Robert Service knows his subject. Assessing the Soviet Union’s demise in The End of the Cold War: 1985-1991, he starts by outlining Ronald Reagan’s fundamental change in U.S. policy. “[T]he assumption since the end of the Second World War,” he writes, “had been that the West should only try to contain the USSR; no US President had ever truly endeavored to reverse the expansion of Soviet influence around the world. Ronald Wilson Reagan was determined to change things.”
If I had to guess, Prince Hal (later Henry V) was Shakespeare’s favorite character, or at least the one he considered most interesting. The role is certainly Shakespeare’s most outspoken. The wayward prince who transforms himself into a hero-king has more lines and appears in more plays than any other of the Bard’s creations. Within a single play, only Hamlet and Iago have more lines than King Henry has in Henry V. Add in his lines from Henry IV Parts I and II, he surpasses them both.
There’s a line about satire you sometimes hear—a line how all truly great satire, the hilariously brutal stuff, is written by conservatives. Or, at least, a line about how all the best satirists end up expressing deeply conservative ideas.
It’s not exactly true, of course. The claim was born, I think, not so much from an idea about the universal form of satire but from the particularities of the 20th century’s tangled literary politics. When a kind of high liberalism is overwhelmingly dominant, as it has been in English-language cultures for over a hundred years, what other direction is there but conservatism for comic contrariness?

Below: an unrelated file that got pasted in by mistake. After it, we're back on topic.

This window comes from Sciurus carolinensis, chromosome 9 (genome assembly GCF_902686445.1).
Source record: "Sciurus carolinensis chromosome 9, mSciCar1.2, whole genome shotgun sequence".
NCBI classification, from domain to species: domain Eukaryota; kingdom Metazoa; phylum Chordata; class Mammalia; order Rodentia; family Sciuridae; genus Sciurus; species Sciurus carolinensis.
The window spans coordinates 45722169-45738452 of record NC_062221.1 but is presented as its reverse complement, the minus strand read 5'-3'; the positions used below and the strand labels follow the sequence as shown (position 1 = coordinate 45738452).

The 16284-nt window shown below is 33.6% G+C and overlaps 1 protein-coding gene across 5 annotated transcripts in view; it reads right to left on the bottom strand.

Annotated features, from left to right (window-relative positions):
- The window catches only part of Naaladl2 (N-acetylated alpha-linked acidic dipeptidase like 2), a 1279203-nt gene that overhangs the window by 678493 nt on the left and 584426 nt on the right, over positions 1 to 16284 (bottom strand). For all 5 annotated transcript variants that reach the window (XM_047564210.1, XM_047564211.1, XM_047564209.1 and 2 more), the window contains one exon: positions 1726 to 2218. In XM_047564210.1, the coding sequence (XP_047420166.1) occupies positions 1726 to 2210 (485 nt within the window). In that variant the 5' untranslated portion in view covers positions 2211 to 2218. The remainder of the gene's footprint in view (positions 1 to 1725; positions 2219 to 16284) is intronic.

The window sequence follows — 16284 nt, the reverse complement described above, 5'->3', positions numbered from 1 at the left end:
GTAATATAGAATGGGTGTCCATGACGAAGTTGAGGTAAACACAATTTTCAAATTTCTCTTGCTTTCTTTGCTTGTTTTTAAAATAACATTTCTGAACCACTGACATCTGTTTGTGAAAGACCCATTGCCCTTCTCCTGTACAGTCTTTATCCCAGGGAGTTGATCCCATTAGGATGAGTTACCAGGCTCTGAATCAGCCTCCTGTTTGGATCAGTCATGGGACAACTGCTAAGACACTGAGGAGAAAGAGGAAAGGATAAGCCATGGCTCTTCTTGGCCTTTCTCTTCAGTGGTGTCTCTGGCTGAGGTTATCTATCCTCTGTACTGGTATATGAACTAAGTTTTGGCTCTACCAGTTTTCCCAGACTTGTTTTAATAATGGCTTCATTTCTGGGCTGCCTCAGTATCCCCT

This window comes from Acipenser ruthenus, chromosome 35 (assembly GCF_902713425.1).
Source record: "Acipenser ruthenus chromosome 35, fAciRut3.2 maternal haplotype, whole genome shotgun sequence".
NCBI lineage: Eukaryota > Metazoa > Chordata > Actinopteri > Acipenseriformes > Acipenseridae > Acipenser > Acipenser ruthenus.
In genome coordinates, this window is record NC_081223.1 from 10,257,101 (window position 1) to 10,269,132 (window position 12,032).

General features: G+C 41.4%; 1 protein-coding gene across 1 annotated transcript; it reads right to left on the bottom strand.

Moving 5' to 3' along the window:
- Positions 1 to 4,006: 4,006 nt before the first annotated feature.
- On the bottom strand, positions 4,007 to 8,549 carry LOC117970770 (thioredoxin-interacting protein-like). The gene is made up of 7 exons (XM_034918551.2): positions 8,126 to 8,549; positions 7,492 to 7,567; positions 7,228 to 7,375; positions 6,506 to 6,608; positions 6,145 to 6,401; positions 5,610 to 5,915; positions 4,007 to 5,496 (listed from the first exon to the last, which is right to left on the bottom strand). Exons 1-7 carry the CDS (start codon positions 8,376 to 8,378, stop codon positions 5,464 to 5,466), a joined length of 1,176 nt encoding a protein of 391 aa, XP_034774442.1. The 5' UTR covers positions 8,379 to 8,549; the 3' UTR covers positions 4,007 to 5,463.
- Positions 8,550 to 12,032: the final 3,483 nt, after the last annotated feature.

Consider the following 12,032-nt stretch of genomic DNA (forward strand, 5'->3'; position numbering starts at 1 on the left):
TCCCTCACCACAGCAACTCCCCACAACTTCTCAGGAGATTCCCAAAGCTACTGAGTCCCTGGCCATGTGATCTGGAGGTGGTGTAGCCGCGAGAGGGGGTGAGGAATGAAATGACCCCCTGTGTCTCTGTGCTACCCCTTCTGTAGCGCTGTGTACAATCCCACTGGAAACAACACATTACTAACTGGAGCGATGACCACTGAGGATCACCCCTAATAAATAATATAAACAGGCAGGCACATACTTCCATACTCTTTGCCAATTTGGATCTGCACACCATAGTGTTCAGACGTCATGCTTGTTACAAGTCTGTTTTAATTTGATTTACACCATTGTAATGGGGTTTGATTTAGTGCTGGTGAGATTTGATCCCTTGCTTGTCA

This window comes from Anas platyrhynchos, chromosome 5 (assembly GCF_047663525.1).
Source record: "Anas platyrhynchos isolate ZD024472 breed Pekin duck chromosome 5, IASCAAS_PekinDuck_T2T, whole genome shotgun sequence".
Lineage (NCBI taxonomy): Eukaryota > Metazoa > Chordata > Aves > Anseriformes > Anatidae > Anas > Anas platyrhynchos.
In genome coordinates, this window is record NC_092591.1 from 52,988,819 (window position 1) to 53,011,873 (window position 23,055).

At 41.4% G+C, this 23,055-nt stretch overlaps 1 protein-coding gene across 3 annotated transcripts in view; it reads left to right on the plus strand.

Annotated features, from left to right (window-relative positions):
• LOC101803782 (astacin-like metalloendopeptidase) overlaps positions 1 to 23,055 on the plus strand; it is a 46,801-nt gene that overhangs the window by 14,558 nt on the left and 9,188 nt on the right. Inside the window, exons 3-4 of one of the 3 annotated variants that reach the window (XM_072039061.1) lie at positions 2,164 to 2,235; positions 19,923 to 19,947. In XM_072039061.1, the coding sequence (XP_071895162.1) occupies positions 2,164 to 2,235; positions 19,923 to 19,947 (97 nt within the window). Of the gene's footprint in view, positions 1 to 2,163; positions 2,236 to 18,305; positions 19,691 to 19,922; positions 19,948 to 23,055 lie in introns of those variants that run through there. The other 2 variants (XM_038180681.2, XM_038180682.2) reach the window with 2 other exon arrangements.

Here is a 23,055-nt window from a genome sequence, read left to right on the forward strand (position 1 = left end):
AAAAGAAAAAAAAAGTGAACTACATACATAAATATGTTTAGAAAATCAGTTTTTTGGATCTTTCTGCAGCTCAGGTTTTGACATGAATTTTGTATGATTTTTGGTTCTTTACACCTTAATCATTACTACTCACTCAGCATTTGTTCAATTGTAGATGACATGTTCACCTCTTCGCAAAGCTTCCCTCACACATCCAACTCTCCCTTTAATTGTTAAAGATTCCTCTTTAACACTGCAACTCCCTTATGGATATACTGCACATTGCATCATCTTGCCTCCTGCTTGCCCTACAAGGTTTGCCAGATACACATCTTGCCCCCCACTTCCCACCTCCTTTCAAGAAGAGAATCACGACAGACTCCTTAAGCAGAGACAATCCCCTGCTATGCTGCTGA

If you walked onto a certain street corner around midnight when Caron Butler was eleven years old, you would have caught him dealing crack to strung-out addicts, making more money in a night than most adults in his neighborhood make each week.
If you had tracked down Butler half his lifetime later, at twenty-two, you would have found him playing for the NBA’s Miami Heat as a rookie small forward. There, he was still making money, to be sure, but he was living a life that inspired his family, his friends, and strangers who marveled at his athletic prowess. What brought Butler from the streets of Racine, Wisconsin, to the heights of athletic stardom?